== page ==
Archive for the ‘Chickens’ Category

Mystery Chicks Contest Update – 8 Weeks


Pictures of our mystery chicks at 8 weeks.  Any new guesses?  If so, see the original contest page!

Chick A – View 1

Chick A – View 2

Chick B – View 1

Chick B – View 2

Chick C – View 1

 

Chick C – View 2

 

Mystery Chicks Contest Update – 2.5 weeks


All the chicks are starting to get their wing and tail feathers, and we’re getting a bit more convinced of what breeds our 3 mystery birds might be.  Here are some new photos.  If you think you’ve got an answer (or your answer has changed), post a comment on the contest page.

Chick A – I can’t help but think of the Looney Tunes “Chickenhawk” character when I look at her.

Chick B (in the middle of the photo surrounded by Barred Rocks)

Chick C. Color is really coming in on her.

Any new guesses?

 

Mystery Chick Contest Update – 10 Days


The chicks are doing well for the most part.  We lost two barred rock chicks in the first few days, but the others are thriving.  We’ve already removed 2 sides of the smaller enclosure to allow the chicks a bit more room.  They grow pretty quickly, and for those of you participating (or desiring) to compete in the contest, here are some updated photos.  Feel free to change your answers at any time as the chicks become more recognizable.

Chick A – 10 days

Chick B – 10 days

Chick C – 10 days

Feel free to join in!  Just click here to read the details and submit an entry.

Contest: Identify the Mystery Chicks!


Our first contest…  Be the first to identify (correctly) the breeds and genders of our mystery chicks and win our grand prize!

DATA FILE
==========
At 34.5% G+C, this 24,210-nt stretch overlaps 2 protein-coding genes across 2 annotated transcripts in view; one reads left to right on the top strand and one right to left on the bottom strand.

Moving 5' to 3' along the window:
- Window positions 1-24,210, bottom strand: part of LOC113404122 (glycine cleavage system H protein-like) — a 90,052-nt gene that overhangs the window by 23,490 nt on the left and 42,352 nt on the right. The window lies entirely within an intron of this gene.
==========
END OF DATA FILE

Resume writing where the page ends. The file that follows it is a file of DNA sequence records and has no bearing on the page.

As a surprise for David, we added 3 hatchery-choice “mystery chicks” to his order of Barred Rocks without his knowing it.   They are supposed to be 3 different breeds of brown egg layers.  The kids have made guesses on their breeds, and I think they’re definitely right on two of the three, but I’ll keep their guesses secret for now.

Rules:
1) To enter, simply post a comment with ONE guess for each chick’s identity.  Something like:

  • Chick A: Pearl Guinea Fowl, female
  • Chick B: Ruffed Grouse, male
  • Chick C: Purple Tribble, hermaphrodite

2) We’ll keep the blog posted with pics as the chicks mature, and announce our findings when we’re really sure.
3) Any disagreements on the breed will be settled by Judy, “the Chicken Lady,” at Clark’s Grain Store.
4) Winner will be the first (based on the time/date stamp of the comment) with all three breeds and genders correctly identified.
5) Make sure there’s some way for me to get in touch with you – if your sign-in name doesn’t have a way to do that, you can shoot us an email (our contact info is on our farm website: http://www.flyingtnh.com).  Just make sure to identify yourself and your post.

The prize?  Public recognition on our blog, bragging rights, and (if you desire) a guest-post on your blog acknowledging your chicken identification expertise!

Three hints:
1) They should all be breeds that lay brown eggs.
2) They are supposed to be females.
3) Hatcheries make mistakes from time to time, so the above hints might not apply.

So, without further ado, I present the lineup of our dastardly suspects:

Chick A: Wanted for possession of an unlicensed peeper

Chick B: Accused of appearing in public with an indecent hairdo

Chick C: Wanted for grain rustling

New Chicks!


David’s original hens are approaching 2 years old and starting to slow down in production, and a skunk took out the eggs our broody hen was sitting on that were planned to be replacement layers.

So David used some of his profits to buy more chicks.  This morning, just after 6, the nice woman who runs the local post office called to tell us they had arrived.  So we hopped into the car and drove down the hill.

IMG_4835

The early boy gets the birds

You may think the post office is only open from 9-5, but the work starts a lot earlier.

Lots of peeping going on in that box!

Time to go home!